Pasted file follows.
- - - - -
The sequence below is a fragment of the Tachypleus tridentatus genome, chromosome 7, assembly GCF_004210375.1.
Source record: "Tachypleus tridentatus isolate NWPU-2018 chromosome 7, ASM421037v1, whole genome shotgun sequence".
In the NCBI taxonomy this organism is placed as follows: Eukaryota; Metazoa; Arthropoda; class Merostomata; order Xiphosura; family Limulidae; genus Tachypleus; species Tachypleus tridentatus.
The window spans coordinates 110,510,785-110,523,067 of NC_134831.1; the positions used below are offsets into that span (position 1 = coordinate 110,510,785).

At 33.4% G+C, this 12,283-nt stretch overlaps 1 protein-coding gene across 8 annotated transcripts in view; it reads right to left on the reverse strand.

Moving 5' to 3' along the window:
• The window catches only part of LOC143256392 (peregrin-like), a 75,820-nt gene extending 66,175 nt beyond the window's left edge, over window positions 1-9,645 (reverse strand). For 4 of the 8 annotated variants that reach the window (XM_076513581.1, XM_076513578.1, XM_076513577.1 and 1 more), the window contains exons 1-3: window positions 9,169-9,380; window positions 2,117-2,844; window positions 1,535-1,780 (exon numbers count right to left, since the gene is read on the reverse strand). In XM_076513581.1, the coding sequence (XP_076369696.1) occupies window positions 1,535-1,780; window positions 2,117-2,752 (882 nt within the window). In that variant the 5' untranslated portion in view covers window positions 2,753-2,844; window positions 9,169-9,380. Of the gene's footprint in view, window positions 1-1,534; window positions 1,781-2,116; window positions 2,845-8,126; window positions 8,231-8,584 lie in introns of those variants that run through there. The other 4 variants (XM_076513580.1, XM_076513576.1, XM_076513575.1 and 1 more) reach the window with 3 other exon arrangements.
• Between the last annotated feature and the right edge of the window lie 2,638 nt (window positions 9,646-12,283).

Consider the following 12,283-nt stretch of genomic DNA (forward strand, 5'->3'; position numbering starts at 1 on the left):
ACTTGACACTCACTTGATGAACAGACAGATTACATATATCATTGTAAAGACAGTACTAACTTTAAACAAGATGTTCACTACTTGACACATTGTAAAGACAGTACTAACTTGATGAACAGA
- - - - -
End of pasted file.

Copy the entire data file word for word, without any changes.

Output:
The sequence below is a fragment of the Tachypleus tridentatus genome, chromosome 7, assembly GCF_004210375.1.
Source record: "Tachypleus tridentatus isolate NWPU-2018 chromosome 7, ASM421037v1, whole genome shotgun sequence".
In the NCBI taxonomy this organism is placed as follows: Eukaryota; Metazoa; Arthropoda; class Merostomata; order Xiphosura; family Limulidae; genus Tachypleus; species Tachypleus tridentatus.
The window spans coordinates 110,510,785-110,523,067 of NC_134831.1; the positions used below are offsets into that span (position 1 = coordinate 110,510,785).

At 33.4% G+C, this 12,283-nt stretch overlaps 1 protein-coding gene across 8 annotated transcripts in view; it reads right to left on the reverse strand.

Moving 5' to 3' along the window:
• The window catches only part of LOC143256392 (peregrin-like), a 75,820-nt gene extending 66,175 nt beyond the window's left edge, over window positions 1-9,645 (reverse strand). For 4 of the 8 annotated variants that reach the window (XM_076513581.1, XM_076513578.1, XM_076513577.1 and 1 more), the window contains exons 1-3: window positions 9,169-9,380; window positions 2,117-2,844; window positions 1,535-1,780 (exon numbers count right to left, since the gene is read on the reverse strand). In XM_076513581.1, the coding sequence (XP_076369696.1) occupies window positions 1,535-1,780; window positions 2,117-2,752 (882 nt within the window). In that variant the 5' untranslated portion in view covers window positions 2,753-2,844; window positions 9,169-9,380. Of the gene's footprint in view, window positions 1-1,534; window positions 1,781-2,116; window positions 2,845-8,126; window positions 8,231-8,584 lie in introns of those variants that run through there. The other 4 variants (XM_076513580.1, XM_076513576.1, XM_076513575.1 and 1 more) reach the window with 3 other exon arrangements.
• Between the last annotated feature and the right edge of the window lie 2,638 nt (window positions 9,646-12,283).

Consider the following 12,283-nt stretch of genomic DNA (forward strand, 5'->3'; position numbering starts at 1 on the left):
ACTTGACACTCACTTGATGAACAGACAGATTACATATATCATTGTAAAGACAGTACTAACTTTAAACAAGATGTTCACTACTTGACACATTGTAAAGACAGTACTAACTTGATGAACAGA